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LNG Bunker Fuels Are Only Transitionary: Will Hydrogen Take Over in the Long Run?

LNG bunker fuels are gaining traction as a way to reduce emissions “right here and right now” among many members of the shipping community. However, it’s only ever going to be a bridging fuel. In its latest weekly report, Gibson said that “the world is changing rapidly around us. One thing that has significantly changed over the last two years is that the environment is much more at the forefront of people’s conscience. The recent price spikes in oil and gas prices have also meant that alternative sources of fuel are now much more visible than they were. Discussions on methanol, ammonia and hydrogen are now firmly established. All it has taken is a pandemic and a massive price spike to really get people thinking about future fuels. As a result, engine manufacturers are busy developing the necessary propulsion systems to enable these new fuels to be utilized as bunkers. Some vessel owners and charterers are keen to try new propulsion designs to reduce their overall impact on the environment, as well as reduce their future exposure when EEXI and CII are implemented. These new designed not only include alternative fuels, but utilise hybrid systems with the main propulsion systems and battery packs used in parallel. In addition, fuel cells are also increasingly being investigated; these could use a variety of alternative fuels, although to harness the required power to move a VLCC is still way off in the future”.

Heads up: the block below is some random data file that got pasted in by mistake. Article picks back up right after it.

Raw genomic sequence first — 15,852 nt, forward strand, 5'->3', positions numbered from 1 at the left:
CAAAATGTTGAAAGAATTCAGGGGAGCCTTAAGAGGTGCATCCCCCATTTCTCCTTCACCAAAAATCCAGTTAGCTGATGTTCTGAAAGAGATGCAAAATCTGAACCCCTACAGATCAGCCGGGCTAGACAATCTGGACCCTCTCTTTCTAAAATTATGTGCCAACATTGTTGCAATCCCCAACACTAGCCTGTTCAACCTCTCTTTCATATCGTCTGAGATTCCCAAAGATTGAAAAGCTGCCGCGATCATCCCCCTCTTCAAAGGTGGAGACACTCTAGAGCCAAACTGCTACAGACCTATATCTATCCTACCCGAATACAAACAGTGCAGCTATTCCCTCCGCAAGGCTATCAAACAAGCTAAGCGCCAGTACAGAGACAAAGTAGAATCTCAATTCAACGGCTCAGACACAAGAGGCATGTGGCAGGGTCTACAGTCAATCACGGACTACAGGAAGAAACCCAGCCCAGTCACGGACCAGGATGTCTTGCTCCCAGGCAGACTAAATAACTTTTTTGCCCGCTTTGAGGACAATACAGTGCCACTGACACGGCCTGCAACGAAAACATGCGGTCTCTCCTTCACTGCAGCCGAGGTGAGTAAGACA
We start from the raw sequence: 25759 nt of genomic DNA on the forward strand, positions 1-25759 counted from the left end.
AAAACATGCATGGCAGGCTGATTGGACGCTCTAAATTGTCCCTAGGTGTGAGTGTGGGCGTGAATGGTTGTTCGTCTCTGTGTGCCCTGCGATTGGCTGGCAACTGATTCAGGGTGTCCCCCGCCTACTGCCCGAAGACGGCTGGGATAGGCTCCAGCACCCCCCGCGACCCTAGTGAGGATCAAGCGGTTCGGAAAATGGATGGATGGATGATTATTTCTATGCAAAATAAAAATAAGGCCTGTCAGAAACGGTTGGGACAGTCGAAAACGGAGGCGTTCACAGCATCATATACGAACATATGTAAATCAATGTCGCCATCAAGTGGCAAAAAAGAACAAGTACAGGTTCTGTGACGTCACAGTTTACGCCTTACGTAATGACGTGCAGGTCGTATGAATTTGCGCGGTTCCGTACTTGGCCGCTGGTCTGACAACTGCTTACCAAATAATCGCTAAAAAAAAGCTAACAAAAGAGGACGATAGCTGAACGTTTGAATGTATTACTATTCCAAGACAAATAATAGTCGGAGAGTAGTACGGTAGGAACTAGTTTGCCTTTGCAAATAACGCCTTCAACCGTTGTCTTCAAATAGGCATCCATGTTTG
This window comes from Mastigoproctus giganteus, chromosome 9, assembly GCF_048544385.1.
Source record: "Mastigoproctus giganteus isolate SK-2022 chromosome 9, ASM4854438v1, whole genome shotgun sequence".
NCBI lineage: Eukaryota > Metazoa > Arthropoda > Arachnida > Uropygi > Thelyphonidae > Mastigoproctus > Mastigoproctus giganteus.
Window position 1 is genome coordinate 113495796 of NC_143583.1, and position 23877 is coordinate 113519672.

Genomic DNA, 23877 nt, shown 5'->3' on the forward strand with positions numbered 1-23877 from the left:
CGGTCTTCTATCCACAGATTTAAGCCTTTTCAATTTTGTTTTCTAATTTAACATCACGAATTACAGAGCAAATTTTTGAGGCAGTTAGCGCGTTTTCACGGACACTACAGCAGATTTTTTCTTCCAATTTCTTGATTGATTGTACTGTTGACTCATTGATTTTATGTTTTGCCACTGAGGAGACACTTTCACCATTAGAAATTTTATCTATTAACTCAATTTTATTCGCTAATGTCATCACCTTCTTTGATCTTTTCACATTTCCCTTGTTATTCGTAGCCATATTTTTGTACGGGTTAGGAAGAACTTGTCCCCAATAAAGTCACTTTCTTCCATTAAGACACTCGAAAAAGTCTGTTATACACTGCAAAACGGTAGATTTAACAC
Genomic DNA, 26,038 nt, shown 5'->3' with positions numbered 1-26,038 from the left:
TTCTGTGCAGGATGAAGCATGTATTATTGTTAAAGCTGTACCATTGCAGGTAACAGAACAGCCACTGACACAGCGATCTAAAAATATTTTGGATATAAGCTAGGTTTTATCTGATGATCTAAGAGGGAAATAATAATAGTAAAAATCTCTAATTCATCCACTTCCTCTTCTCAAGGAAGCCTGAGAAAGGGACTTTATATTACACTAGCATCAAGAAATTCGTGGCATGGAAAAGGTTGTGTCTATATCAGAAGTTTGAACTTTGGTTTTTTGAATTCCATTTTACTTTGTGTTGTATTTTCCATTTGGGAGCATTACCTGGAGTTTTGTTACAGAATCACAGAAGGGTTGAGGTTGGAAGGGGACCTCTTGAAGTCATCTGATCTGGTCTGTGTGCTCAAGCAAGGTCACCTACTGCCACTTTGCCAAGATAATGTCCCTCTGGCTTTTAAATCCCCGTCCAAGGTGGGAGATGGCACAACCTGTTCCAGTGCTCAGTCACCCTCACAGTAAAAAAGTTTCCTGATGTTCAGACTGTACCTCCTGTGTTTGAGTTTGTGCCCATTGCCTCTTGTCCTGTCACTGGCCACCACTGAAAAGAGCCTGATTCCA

According to Gibson, “LNG has long been the fuel of the future, with LNG carriers utilizing their cargoes for bunkers for decades, resulting in mature market knowledge of how to utilise the super cooled gas as a fuel. Gibson’s alternative fuel ship database highlights over 530 LNG and other fuelled vessels currently on order, ranging from tugs to Capesize bulkers. Of these vessels 20 are VLCCs. Recent news that the newbuilding LNG-fuelled VLCC Yuan Rui Yang (319 k dwt) has completed sea trails and has been bunkered with LNG highlights that LNG is coming to the largest sector of the tanker market. The vessel was ordered in 2017 and constructed at the Dalian Shipyard in China and has XDF propulsion system. It has two 3,500cbm Type C storage tanks and will consume around 60 tonnes per day in gas mode. This new tanker will join several Aframax tankers that are dualfuel tankers. There are two LNG fuelled Suezmax tankers on order and 41 Aframax/LR2s. There are also around 40 LNG-ready tankers under construction, meaning as and when the market, charterer or owner decide to make the vessel fully LNG capable, the vessel can have the required machinery and equipment fitted. Overall, the current LNG-fuelled tanker newbuildings stands at 23% of the current total tanker orderbook. So, it would seem that there is still some way to go before LNG fuelled tankers become the dominant vessel type, but as a bunker fuel it is certainly being taken seriously”.

“However, LNG has only ever been seen as a bridging fuel, with no-one fully sure which way the market will lean in the future. Will it be a single fuel future? or will there be an array of fuels for different vessel types, depending on their cargo and trading patterns? One part of this future story has started to take shape. The Suiso Frontier, a purpose built liquid hydrogen carrier (LHC) is about to embark on its first voyage to load a cargo of hydrogen in Australia. The vessel has the ability to reliquefy the cargo back into the cargo hold. Although this vessel hasn’t been designed to use hydrogen boil-off in its engines, it is anticipated that subsequent vessels will be able to use their cargo as bunkers. So, it seems that in the medium-term there could be some interesting developments within the tanker propulsion sector”, Gibson concluded.
Nikos Roussanoglou, Hellenic Shipping News Worldwide

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